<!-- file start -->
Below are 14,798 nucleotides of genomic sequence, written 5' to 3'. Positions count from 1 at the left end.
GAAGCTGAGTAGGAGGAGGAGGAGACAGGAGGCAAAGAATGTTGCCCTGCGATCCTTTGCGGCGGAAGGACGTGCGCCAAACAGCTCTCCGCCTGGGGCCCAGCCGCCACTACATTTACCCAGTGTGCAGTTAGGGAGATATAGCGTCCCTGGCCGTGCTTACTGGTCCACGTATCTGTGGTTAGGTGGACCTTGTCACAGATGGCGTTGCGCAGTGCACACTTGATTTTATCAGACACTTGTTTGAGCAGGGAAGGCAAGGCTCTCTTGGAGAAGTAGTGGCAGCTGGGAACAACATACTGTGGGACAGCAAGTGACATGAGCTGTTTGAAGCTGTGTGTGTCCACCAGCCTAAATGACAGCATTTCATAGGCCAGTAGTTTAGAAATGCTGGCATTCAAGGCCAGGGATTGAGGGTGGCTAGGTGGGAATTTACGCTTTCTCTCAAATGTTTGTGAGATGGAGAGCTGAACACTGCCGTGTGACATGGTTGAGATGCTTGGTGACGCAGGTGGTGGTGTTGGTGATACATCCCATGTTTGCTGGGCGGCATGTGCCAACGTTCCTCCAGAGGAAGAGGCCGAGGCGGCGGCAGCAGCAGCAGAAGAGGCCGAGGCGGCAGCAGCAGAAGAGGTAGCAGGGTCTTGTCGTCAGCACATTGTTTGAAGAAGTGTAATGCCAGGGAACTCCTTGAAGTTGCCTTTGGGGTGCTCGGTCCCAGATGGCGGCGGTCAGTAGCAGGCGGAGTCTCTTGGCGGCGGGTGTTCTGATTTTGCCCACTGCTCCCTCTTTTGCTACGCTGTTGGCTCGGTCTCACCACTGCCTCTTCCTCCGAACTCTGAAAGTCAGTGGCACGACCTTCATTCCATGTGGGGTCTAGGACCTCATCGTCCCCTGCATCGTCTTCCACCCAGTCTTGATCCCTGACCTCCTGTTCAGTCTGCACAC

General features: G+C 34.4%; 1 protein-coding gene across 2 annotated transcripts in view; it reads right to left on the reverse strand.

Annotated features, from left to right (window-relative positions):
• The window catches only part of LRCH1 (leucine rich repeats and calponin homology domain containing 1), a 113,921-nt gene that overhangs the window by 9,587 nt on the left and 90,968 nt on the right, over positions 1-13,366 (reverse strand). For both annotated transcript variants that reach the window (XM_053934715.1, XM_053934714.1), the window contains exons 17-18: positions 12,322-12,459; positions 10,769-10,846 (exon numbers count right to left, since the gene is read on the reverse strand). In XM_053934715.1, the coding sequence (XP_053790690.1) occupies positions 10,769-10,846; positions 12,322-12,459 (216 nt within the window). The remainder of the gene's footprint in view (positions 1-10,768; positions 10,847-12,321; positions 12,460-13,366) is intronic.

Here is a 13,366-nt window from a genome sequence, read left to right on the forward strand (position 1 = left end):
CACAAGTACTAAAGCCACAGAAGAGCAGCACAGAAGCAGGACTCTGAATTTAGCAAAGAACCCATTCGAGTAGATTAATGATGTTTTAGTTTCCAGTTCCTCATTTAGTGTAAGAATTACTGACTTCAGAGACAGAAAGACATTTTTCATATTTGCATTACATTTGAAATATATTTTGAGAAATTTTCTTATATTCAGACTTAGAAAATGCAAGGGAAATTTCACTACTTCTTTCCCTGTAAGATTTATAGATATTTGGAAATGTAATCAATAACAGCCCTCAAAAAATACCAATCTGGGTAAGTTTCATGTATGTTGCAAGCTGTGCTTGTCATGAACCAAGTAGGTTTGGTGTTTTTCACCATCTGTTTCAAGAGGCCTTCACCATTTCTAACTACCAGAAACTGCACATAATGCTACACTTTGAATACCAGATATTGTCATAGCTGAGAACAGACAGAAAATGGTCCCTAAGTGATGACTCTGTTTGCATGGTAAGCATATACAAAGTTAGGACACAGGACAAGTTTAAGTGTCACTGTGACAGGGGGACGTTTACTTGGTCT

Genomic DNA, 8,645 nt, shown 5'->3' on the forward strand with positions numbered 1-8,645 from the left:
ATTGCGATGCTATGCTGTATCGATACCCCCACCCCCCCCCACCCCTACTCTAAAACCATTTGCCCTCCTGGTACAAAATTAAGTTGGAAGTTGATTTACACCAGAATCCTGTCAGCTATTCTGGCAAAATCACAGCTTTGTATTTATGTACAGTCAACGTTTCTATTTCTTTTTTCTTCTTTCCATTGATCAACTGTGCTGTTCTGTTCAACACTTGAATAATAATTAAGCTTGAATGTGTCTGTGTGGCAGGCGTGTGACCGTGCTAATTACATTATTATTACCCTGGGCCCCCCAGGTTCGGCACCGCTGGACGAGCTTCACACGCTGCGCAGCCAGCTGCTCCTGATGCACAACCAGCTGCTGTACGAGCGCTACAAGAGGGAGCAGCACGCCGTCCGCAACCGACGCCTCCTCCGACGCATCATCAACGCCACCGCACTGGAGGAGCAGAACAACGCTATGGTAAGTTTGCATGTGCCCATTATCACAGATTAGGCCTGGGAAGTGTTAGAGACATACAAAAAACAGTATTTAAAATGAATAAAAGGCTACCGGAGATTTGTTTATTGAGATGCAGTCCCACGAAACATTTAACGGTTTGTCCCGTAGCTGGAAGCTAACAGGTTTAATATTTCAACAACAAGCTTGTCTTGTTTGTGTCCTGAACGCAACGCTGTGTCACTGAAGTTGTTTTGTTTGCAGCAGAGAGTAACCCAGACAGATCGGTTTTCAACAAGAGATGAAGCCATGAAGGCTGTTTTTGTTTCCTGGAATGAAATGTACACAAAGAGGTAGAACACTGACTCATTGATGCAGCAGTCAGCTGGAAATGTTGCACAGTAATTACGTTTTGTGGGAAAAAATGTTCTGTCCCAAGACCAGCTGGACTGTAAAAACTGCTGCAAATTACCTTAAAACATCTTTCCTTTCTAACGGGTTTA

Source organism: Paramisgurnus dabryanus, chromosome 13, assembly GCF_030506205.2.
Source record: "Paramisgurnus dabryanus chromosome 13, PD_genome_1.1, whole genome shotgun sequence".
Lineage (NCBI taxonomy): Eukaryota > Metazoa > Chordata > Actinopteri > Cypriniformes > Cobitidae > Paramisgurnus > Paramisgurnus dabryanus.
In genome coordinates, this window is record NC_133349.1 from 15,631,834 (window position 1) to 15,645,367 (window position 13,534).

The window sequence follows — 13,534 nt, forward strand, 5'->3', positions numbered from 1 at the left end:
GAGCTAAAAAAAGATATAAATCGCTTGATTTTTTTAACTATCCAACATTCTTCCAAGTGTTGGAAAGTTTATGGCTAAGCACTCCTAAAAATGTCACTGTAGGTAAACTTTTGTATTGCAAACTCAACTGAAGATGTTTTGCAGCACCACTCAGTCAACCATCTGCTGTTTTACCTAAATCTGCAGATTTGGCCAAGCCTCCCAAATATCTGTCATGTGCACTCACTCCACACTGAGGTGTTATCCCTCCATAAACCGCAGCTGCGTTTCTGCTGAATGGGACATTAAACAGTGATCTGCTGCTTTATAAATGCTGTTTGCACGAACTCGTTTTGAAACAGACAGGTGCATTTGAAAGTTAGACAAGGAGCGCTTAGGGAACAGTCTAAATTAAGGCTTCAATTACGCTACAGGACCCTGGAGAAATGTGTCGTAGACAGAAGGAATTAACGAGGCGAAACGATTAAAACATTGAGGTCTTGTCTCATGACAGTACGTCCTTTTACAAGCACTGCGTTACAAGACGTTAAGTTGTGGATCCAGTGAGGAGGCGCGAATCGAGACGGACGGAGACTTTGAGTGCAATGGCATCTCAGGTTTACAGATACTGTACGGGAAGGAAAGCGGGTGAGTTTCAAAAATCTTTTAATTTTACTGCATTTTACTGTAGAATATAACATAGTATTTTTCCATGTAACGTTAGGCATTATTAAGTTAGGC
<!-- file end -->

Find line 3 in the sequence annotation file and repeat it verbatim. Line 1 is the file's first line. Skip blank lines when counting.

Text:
General features: G+C 34.4%; 1 protein-coding gene across 2 annotated transcripts in view; it reads right to left on the reverse strand.